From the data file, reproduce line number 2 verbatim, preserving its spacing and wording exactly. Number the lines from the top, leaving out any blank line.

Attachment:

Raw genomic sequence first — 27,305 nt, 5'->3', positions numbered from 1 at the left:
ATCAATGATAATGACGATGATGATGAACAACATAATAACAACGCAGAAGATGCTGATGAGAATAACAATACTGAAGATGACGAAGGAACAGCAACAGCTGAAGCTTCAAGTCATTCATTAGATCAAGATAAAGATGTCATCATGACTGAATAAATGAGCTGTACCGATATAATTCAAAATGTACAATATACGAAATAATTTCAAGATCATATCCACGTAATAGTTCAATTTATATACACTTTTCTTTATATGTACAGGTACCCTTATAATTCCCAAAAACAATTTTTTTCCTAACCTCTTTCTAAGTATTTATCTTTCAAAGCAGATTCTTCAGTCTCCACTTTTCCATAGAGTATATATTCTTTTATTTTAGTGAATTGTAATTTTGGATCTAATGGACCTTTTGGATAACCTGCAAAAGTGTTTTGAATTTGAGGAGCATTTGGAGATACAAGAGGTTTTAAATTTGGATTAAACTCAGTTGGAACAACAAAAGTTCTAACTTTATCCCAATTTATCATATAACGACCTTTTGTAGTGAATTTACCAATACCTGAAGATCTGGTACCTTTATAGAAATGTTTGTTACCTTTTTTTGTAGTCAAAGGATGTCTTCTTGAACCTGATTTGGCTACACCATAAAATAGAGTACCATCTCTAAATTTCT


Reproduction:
ATCAATGATAATGACGATGATGATGAACAACATAATAACAACGCAGAAGATGCTGATGAGAATAACAATACTGAAGATGACGAAGGAACAGCAACAGCTGAAGCTTCAAGTCATTCATTAGATCAAGATAAAGATGTCATCATGACTGAATAAATGAGCTGTACCGATATAATTCAAAATGTACAATATACGAAATAATTTCAAGATCATATCCACGTAATAGTTCAATTTATATACACTTTTCTTTATATGTACAGGTACCCTTATAATTCCCAAAAACAATTTTTTTCCTAACCTCTTTCTAAGTATTTATCTTTCAAAGCAGATTCTTCAGTCTCCACTTTTCCATAGAGTATATATTCTTTTATTTTAGTGAATTGTAATTTTGGATCTAATGGACCTTTTGGATAACCTGCAAAAGTGTTTTGAATTTGAGGAGCATTTGGAGATACAAGAGGTTTTAAATTTGGATTAAACTCAGTTGGAACAACAAAAGTTCTAACTTTATCCCAATTTATCATATAACGACCTTTTGTAGTGAATTTACCAATACCTGAAGATCTGGTACCTTTATAGAAATGTTTGTTACCTTTTTTTGTAGTCAAAGGATGTCTTCTTGAACCTGATTTGGCTACACCATAAAATAGAGTACCATCTCTAAATTTCT